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Successful imaging in Powerpoint often proves to be a frustrating task: pictures that look clear on your screen lack clarity when projected; presentations with many images create a final file-size that is enormous and unwieldy.
This document will familiarize you with the basics of scanning and image preparation, and get your PowerPoint images to display clearly and consistently.
A Rule of Thumb
If nothing else, remember the following:
- Do not resize images at all in Powerpoint.
- Powerpoint is not an image editor, and resizing images within the PowerPoint environment is the #1 cause of image deterioration.
- Because Powerpoint will resize an image upon import if its size exceeds the
dimensions of the Powerpoint stage, a good rule of thumb is to always verify
that your image has not been resized. To do this, right-click on the image and
choose Format Picture, then choose the Size tab. If either the Height and/or
Width fields do not read 100%, change them to this value (be sure Lock Aspect
Ratio is selected). If it is either too big or too small at 100%, it needs to be
re-formatted in an image-editing program like
There are two important variables that you should consider before scanning or importing an image:
1. Resolution—What is the resolution of the computer I will be presenting on?
For College of Medicine professors who will likely use the LCD projectors in halls A and B to present, this means a resolution of 800 x 600, or whatever the computer’s resolution is set to. It is a good practice to make a note of a presentation’s target resolution, and check that the display device is set to that same resolution whenever it is presented. On most computers this can be accessed in Start > Settings > Control Panel > Display > Settings > Screen Area.
2. Size—How much of the Powerpoint screen is the image going to display?
If your image has more pixels than the resolution supports, it will contain extra data that serves no real purpose, and will bloat the presentation’s file-size unnecessarily. Even if you manually resize the image in Powerpoint (which is discouraged, as explained later), the image size stays the same.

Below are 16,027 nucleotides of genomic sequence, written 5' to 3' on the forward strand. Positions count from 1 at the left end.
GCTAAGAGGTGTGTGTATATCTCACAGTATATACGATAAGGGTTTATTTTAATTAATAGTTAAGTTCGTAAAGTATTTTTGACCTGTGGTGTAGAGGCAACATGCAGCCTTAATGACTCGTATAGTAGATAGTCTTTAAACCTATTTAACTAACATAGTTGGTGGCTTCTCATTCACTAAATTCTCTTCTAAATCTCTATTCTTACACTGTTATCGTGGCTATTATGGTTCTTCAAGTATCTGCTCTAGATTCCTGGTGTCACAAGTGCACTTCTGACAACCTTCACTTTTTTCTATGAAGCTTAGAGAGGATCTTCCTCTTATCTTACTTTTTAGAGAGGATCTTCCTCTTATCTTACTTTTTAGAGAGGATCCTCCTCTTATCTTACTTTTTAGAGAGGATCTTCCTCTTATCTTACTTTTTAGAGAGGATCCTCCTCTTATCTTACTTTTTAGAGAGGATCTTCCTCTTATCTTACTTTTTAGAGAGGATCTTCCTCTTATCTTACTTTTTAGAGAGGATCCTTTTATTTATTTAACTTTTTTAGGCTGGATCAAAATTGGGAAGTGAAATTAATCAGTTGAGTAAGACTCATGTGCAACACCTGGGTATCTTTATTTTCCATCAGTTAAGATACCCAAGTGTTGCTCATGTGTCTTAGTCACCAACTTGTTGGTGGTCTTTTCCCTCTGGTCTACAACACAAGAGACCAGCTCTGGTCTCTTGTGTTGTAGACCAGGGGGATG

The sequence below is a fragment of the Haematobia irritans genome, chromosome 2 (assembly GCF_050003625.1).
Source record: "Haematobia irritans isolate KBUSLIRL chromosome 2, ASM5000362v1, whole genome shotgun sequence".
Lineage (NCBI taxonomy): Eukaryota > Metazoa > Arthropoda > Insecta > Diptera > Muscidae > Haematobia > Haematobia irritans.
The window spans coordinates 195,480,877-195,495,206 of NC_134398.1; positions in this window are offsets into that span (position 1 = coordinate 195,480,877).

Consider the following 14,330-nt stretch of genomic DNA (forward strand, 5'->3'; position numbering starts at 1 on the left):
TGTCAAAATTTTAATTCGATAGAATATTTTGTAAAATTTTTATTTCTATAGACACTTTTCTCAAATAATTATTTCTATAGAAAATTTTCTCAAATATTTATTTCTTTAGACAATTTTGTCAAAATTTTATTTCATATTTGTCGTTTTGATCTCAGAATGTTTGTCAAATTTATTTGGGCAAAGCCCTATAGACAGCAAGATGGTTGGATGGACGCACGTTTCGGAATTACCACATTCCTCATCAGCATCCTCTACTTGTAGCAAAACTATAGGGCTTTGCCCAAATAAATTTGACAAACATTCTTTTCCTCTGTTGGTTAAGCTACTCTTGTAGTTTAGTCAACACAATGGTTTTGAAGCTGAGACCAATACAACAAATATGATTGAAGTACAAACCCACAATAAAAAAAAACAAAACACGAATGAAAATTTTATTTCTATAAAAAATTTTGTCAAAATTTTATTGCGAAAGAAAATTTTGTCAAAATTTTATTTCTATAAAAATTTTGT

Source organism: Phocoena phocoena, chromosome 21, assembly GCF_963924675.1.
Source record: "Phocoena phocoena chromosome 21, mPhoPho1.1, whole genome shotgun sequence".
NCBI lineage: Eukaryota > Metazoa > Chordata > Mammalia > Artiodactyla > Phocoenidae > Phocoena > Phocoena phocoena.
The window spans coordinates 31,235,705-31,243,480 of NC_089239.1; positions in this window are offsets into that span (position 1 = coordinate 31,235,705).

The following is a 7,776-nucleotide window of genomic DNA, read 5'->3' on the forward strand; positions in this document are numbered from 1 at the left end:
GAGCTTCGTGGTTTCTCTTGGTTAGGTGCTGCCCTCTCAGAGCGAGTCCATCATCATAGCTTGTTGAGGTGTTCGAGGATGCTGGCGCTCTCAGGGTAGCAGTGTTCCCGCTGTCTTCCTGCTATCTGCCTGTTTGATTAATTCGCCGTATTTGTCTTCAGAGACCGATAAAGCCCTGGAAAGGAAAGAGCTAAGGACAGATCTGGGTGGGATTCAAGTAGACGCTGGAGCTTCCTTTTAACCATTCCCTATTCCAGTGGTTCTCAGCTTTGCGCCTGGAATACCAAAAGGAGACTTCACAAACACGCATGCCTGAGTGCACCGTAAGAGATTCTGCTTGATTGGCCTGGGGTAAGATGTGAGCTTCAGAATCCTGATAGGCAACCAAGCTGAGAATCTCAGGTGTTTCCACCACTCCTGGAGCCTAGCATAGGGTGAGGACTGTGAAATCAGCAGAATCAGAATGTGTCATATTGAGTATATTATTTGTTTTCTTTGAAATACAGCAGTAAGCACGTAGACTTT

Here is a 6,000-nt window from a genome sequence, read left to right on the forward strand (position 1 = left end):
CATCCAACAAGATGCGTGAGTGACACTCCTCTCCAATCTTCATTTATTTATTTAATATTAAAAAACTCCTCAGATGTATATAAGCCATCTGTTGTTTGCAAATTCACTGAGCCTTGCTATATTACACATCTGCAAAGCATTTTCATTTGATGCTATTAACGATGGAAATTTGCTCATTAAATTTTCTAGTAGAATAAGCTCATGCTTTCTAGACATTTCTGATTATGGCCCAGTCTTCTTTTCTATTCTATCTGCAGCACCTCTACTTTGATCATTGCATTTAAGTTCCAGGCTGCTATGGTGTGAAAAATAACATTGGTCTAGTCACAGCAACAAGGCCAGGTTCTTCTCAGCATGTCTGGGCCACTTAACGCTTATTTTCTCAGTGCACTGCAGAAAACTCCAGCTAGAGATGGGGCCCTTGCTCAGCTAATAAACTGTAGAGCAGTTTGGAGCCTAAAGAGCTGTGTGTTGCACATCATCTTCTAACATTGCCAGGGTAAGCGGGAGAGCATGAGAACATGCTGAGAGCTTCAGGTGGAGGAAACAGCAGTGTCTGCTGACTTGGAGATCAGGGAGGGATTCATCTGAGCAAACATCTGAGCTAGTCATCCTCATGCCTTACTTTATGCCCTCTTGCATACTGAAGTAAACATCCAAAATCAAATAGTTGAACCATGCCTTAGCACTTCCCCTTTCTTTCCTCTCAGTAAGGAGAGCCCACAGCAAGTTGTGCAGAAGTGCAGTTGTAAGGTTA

So, assuming we’ve defined 800 x 600 as our target display resolution, and an image that took up about half of the Powerpoint screen, we would be shooting for an image that was about 400 pixels (width) by 300 pixels (height). Having a general idea of how big your image will be in relation to the total slide will help decide the settings you use to scan your image. After you’ve arrived at a general target image size, you are ready to begin scanning.
ACQUIRING THE IMAGE
Place the Document on the Scanner
Place the image or slide to be scanned face down on the scanner. Close the lid.
Open Scanning Software
Open your scanning software or image-editing program and begin acquiring a new scan. In Photoshop, this is often found under File > Import.
Chose Preview to preview the scan.
Select A DPI
If you are scanning a slide:
Use the crop tool to select only the area to be scanned, e.g. the film without the border (if you are using a flatbed scanner). Based on the desired size you’ve established (in inches, based on Powerpoint stage size of 10” x 7.5”), select a DPI based on the table below, and remember it’s a good practice to start at about 2x the size, so you have more picture information to work with. We will resize it later.
|10.85” x 7.5”||1600|
|8” x 5.5”||1200|
|5.43” x 3.75”||800|
|4” x 2.75”||600|
|2.7” x 1.9”||400|
If you are not scanning a slide:
In most cases the media you are scanning will not take up the entire scanner area. The scanner software should have a crop tool which allows you to zero in on the area you would like to scan. Use this tool to tell the scanner which area to scan, and be sure to leave a margin for some breathing room later.